Actually, I do have one more music list to post: at the beginning of the year I made a resolution to fill out my collection of '90s albums, and promised to post my favorites a year later. So that list will appear next week.

Permalink | Tags: Lists, Music

December 30, 2006

starbucks nighthawks

Posted by Arcane Gazebo at 12:13 PM


starbucks nighthawks, originally uploaded by arcanegazebo.

Here's the Starbucks decoration I blogged about yesterday. The photo quality is a little poor because I apparently broke the LCD screen of my camera a couple days ago, and have to take pictures in automatic mode without knowing what the flash or focus settings are. This is exceptionally bad timing since I'll be starting the photo-a-day project on Monday.

Permalink | Tags: Photos

December 29, 2006

Year-end Miscellany 2006

Posted by Arcane Gazebo at 1:56 PM

I usually name a favorite book, movie, and game of the year. This year none of the books I read were recent enough to qualify, so I'll just do the other two:

2006 Movie of the Year: Brick
There wasn't a standout film in this category, but I think Brick was my favorite of what I saw this year. (There are many reportedly excellent movies that I haven't seen yet as well, such as The Departed.) Brick puts a classic detective noir in a high school setting, and does an excellent job of blending the two genres, much as Buffy did with horror. (The movie is definitely influenced by Buffy and works in a subtle but unmistakeable reference.) All the elements of the classic noir movies are present, from the convoluted plot to the familiar character archetypes to the eerie soundtrack. The juxtaposition with high school students is sometimes funny, sometimes striking, but never cheesy or over-the-top.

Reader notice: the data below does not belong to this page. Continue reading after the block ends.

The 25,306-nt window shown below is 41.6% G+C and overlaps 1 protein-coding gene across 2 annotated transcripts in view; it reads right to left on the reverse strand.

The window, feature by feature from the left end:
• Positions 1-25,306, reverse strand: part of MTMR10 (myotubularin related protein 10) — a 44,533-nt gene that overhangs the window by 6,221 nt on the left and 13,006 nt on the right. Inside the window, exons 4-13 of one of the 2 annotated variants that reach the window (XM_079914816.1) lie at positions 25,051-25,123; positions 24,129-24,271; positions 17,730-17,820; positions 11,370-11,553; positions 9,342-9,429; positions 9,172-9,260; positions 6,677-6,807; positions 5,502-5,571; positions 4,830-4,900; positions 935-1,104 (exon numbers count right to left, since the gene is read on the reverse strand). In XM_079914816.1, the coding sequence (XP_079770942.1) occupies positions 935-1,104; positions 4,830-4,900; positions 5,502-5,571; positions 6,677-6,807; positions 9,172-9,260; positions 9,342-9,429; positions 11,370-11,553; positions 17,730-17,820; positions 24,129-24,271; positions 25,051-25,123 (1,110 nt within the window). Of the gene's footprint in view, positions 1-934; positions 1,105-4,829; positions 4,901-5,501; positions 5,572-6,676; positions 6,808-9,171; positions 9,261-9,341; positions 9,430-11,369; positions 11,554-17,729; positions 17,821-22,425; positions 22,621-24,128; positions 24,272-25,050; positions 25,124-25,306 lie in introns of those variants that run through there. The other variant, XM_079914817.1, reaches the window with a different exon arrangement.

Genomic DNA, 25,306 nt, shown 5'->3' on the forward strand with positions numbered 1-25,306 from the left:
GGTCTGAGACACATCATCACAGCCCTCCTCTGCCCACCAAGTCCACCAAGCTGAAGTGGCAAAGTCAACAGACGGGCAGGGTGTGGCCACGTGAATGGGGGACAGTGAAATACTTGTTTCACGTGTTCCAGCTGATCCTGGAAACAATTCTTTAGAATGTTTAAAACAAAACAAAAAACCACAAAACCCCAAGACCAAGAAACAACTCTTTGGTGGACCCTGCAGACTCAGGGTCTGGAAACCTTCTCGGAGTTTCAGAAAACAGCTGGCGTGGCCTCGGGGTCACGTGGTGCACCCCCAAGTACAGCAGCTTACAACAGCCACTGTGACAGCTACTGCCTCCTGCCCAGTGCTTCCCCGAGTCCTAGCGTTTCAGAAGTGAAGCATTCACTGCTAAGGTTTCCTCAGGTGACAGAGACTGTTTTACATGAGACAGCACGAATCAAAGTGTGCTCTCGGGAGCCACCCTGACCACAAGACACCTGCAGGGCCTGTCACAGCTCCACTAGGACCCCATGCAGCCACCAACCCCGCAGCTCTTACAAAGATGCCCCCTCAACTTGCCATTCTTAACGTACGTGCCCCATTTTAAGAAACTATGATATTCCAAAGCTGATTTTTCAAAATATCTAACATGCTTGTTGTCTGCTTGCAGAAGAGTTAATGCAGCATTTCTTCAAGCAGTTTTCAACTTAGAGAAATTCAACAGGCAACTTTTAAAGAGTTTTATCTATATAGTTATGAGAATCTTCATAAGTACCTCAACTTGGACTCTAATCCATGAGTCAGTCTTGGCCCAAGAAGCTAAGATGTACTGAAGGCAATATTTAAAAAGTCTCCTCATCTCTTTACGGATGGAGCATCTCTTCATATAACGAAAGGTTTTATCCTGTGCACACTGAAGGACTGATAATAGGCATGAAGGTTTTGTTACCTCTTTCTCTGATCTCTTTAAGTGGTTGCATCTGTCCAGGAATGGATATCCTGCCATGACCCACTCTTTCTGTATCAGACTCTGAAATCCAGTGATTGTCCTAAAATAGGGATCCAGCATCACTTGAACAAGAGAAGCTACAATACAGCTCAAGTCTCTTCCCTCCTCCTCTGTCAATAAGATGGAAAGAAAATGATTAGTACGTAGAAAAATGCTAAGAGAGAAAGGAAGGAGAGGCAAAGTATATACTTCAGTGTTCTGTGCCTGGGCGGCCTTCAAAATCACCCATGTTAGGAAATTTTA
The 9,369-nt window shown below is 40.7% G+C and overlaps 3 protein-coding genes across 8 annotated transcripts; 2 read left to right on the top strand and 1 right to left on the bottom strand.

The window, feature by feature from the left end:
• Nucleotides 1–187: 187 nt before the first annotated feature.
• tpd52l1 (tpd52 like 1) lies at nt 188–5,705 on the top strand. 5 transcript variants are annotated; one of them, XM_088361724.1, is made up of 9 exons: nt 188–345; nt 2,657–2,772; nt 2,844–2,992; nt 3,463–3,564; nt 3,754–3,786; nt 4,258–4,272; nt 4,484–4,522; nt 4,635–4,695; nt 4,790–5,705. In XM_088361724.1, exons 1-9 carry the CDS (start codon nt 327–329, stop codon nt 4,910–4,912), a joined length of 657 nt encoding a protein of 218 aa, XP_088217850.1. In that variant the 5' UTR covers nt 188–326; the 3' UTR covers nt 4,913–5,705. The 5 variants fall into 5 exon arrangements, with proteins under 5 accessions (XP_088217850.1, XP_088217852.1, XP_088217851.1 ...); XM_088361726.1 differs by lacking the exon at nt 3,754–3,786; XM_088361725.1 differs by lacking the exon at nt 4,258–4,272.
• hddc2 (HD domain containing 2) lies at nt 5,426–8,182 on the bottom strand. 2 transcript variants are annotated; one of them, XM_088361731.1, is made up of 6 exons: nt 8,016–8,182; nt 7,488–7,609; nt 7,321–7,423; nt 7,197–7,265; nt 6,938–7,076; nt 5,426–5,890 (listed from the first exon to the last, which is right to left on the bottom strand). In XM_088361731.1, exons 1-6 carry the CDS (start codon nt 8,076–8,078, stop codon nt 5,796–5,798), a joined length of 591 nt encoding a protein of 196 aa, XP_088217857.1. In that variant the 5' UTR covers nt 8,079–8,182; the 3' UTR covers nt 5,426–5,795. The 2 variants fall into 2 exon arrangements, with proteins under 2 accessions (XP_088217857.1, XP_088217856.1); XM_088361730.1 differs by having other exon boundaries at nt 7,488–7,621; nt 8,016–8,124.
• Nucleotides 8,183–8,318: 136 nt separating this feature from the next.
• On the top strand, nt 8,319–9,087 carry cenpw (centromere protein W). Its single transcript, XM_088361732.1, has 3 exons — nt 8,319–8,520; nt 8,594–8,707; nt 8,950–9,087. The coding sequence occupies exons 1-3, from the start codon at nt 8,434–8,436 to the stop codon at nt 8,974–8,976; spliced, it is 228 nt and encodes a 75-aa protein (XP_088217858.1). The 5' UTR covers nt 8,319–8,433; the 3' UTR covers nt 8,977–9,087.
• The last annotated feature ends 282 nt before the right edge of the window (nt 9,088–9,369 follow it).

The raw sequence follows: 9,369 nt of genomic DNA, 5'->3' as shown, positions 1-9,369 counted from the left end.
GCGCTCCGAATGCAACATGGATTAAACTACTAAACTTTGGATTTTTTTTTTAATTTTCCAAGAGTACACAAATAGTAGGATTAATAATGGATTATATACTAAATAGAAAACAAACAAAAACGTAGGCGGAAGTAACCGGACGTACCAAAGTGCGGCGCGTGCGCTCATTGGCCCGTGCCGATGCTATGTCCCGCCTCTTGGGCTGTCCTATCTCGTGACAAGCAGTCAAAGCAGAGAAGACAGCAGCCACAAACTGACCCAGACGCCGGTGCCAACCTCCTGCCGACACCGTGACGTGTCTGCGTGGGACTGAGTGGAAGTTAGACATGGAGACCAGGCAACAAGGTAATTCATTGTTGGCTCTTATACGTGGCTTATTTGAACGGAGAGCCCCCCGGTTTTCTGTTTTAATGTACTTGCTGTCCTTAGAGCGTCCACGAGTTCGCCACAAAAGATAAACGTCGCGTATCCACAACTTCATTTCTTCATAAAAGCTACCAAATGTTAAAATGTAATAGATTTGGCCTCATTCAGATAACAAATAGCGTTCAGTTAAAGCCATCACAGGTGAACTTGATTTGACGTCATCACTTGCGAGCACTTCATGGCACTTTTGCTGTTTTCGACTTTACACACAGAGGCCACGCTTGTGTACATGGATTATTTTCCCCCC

2006 Game of the Year: Valkyrie Profile 2: Silmeria
I didn't play a large number of video games this year, but there was a clear winner, the sequel to one of my all-time favorite games. The original Valkryrie Profile was a great dungeon crawler with beautiful visuals and complex and interesting characters. It only suffered from somewhat repetitive combat, which was completely reworked in the sequel to one of the most interesting and engaging systems I've ever seen in an RPG. The signature side-scrolling dungeons (hence "Profile") were preserved with a couple new twists—the ability to switch places with monsters, and sealstones that alter the mechanics—that gave the puzzles more depth. Overall I found the gameplay addictive in a way that I hadn't seen in years, and the only flaws I found are by comparison to the original Valkyrie Profile (mainly in the aesthetics and the character development).